Q. Please how does poetry come to you? What sparks it up for you?

A. When somebody breaks my heart. I’m kidding, but I’m not kidding though.

Q. Does writing energize or exhaust you?

A. More like it frees me.

I’ve been tagged by friends as a ‘dark poet’ because of the themes I sometimes write about.

I’d say negative energy/emotions fuel my writing a lot. I daresay I write better with them.

Q. Do people complain about your poems being too short?

A. Brevity poems are some of my favourite. I have experimented with them a long time. They are not easy to write, to be sincere.

Just because they are only a couple of lines long, does not mean they’re a piece of cake.

People read some of my brevity poems or even very short stories and tell me they want more.

I tell them I’m done. Nothing’s coming from anywhere. I don’t bother about number of words or sentences when I’m writing. Once I feel my poem or story is done, it is done. Even if it is a single word.

Q. What do you think of poets that constantly only center their poems around love and broken-heartedness and stuff like that.

A. I don’t think anything about them. That’s their direction. Their truth. I don’t think anyone should be restricted on the themes they write on.

Writers don’t need to be put in pigeonholes.

For example, I have heard people say African writers need to write on this or that. I don’t believe in that thought. African writers and writers in general can write about anything and everything.

Some years ago, someone said, “You can’t call yourself an African writer if you don’t write about your Africa things” or something like that.

What the hell is Africa things? Africans don’t experience love, joy, hate, injustice?

Q. What are you currently reading?

A. What am I currently reading… Hmmm.

I recently finished reading ‘Paris for One and Other Stories‘ by Jojo Moyes. I haven’t decided what to read next. But it could be this

The incomparable adventures of Lorelei Lee, a little girl from Little Rock who takes the world by storm. Anita Loos first published the diaries of the ultimate gold-digging blonde in the flapper days of 1925.

I picked it up at a secondhand book stall because, well, interesting title.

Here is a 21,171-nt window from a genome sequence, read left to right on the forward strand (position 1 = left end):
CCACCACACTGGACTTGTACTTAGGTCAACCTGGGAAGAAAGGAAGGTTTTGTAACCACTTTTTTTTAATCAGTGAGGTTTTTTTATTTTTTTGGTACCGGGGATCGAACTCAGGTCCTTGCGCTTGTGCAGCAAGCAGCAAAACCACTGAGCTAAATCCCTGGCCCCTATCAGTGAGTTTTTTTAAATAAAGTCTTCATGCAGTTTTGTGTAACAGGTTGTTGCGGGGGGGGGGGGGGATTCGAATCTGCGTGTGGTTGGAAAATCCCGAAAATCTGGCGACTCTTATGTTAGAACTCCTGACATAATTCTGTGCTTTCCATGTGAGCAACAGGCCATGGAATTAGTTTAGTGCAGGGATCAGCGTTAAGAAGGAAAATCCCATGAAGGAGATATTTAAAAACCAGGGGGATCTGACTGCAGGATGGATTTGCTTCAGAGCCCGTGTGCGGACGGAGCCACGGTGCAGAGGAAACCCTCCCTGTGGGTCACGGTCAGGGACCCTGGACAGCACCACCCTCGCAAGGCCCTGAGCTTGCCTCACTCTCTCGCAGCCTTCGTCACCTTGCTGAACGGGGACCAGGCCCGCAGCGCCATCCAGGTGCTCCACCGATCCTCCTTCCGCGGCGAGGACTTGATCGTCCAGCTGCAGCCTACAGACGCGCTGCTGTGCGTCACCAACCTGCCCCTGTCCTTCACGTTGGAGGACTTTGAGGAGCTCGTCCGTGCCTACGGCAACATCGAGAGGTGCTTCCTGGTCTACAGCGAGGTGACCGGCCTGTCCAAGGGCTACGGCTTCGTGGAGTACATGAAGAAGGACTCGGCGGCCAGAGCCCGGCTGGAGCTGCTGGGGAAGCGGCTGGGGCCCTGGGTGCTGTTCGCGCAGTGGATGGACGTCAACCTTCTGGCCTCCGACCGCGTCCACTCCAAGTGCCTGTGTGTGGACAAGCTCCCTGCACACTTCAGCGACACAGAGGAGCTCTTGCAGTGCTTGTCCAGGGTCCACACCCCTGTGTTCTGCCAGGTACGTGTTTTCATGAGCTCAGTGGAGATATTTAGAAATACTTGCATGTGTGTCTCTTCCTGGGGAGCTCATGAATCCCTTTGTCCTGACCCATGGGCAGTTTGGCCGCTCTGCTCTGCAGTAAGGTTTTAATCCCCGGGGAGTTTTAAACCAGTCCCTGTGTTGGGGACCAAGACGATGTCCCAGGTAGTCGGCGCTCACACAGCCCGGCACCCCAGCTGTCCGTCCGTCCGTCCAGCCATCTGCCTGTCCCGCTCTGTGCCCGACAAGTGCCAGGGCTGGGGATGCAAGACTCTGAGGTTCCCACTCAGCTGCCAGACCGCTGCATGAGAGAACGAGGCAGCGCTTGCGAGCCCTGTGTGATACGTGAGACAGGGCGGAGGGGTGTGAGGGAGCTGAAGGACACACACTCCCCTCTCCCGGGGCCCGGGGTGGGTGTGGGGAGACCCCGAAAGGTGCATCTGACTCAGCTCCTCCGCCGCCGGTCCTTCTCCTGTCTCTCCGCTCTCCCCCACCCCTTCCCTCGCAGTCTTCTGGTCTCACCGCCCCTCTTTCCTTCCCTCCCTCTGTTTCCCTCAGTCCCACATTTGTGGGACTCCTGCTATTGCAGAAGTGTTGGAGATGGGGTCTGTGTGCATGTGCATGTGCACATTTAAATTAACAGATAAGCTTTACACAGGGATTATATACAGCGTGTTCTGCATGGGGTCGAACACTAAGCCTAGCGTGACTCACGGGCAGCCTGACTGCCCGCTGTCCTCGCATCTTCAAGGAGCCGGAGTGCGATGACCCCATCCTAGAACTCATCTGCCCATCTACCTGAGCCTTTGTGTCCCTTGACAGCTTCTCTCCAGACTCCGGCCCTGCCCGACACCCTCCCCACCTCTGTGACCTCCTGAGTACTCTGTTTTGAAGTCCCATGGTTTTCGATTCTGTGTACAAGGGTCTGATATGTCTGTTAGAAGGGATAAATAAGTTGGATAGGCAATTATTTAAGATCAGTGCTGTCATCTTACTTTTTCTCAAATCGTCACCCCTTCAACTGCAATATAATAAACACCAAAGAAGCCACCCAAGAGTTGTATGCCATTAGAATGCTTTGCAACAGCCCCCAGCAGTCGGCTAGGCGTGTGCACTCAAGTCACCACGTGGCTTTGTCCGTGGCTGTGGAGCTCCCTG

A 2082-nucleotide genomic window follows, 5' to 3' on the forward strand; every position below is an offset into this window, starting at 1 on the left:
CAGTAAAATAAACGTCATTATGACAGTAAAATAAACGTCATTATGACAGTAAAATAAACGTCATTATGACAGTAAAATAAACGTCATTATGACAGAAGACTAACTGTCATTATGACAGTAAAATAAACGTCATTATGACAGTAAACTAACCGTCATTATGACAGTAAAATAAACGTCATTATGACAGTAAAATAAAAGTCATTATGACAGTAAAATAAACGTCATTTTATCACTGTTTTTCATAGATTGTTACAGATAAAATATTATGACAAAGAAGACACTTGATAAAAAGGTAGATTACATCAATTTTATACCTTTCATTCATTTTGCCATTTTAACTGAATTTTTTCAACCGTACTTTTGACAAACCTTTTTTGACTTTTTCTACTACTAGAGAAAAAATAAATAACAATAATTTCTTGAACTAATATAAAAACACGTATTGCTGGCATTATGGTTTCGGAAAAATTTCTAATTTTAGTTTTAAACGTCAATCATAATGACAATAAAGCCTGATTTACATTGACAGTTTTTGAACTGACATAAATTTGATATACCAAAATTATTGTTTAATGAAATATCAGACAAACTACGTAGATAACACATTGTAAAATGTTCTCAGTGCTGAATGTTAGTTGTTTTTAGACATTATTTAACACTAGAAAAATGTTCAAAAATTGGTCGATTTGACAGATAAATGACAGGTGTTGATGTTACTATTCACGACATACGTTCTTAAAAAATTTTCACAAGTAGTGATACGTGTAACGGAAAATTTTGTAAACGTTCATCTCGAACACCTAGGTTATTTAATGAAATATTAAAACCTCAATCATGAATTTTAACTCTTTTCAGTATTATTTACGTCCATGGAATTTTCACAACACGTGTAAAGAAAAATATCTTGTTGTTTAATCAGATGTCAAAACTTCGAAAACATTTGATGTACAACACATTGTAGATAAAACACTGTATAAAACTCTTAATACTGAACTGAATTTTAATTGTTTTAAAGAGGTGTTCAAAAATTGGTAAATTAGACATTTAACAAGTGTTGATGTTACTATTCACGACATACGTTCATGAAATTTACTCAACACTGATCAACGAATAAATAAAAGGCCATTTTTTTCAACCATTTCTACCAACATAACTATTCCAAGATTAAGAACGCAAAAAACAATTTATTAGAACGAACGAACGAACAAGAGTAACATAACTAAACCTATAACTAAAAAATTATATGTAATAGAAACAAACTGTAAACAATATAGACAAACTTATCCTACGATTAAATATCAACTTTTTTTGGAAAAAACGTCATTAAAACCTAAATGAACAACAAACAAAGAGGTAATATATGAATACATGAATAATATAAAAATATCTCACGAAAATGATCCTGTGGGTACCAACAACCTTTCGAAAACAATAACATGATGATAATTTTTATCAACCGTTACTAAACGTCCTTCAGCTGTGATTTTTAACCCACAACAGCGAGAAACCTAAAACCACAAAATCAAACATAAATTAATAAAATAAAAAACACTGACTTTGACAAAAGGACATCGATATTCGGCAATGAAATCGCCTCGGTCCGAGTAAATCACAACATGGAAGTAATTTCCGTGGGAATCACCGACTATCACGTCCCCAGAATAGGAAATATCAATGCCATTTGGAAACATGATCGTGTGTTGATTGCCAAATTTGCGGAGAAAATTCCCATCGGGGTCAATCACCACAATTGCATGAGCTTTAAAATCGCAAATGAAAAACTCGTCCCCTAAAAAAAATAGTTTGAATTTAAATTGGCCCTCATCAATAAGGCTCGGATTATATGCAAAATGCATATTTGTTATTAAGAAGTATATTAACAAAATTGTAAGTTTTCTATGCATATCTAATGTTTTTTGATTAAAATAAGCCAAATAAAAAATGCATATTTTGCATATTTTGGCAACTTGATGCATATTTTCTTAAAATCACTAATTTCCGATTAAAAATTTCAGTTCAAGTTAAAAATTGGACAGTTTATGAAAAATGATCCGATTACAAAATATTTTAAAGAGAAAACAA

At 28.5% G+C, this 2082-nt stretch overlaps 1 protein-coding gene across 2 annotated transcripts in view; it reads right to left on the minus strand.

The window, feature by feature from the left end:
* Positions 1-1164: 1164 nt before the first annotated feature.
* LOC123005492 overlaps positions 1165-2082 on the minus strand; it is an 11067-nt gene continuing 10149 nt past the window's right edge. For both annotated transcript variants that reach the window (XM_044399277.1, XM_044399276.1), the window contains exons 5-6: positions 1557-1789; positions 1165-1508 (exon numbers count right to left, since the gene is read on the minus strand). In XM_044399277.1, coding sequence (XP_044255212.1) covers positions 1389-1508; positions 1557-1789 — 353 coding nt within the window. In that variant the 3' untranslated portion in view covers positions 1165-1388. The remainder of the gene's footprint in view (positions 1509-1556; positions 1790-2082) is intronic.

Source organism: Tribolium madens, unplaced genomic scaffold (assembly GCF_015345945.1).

Q. Thoughts on being a Ghanaian creative?

A. It is hard. So freaking hard. I remember sometime back, I saw a tweet (too bad I can’t find it again) that said, it’s hard for Africans to make it as writers unless they were born outside (abrokyire), lived outside or schooled outside.

I thought, wow. I am fucked. What about those of us who do not fall into any of those three categories? So we won’t make it.

It’s true to some extent. It’s really hard being a creative here in Ghana or Africa for that matter. The opportunities are so limiting.

But hey, we can still make it, right in the discomfort of home.

Q. The response of our people to your art. And the process of growing into yourself and your craft. Is the environment nurturing?

A. Our environment isn’t really nurturing. But it’s better. There are quite a few initiatives springing up. What I think we need is a bootcamp lol.

Every year, every award, I feel like Ghanaians are under-represented. I’d like to see more Ghanaians win international awards. I’d like to see new names. Brunel, Sillerman, etc.

Thank you all for making time. I guess I’ll see you around the community. Keep writing. 💛


Talk Session Ten – 2019

Victoria Naa Takia Nunoo is a Ghanaian Writer and Poet.

“Where I come from, art doesn’t sweat. It doesn’t put food on the table. It doesn’t retire a good life. But this is the path I have chosen. It is like staring at a huge brick wall hoping it would sing to me. It actually does.”

Coming from a place where “writing doesn’t exactly put food on the table or retire a good life”, I waived my passion and went ahead to study Economics at the university. But my desire for the art was far from forgotten.

Thank you for having me again. I truly hope my submission made a bit of sense to you and your art!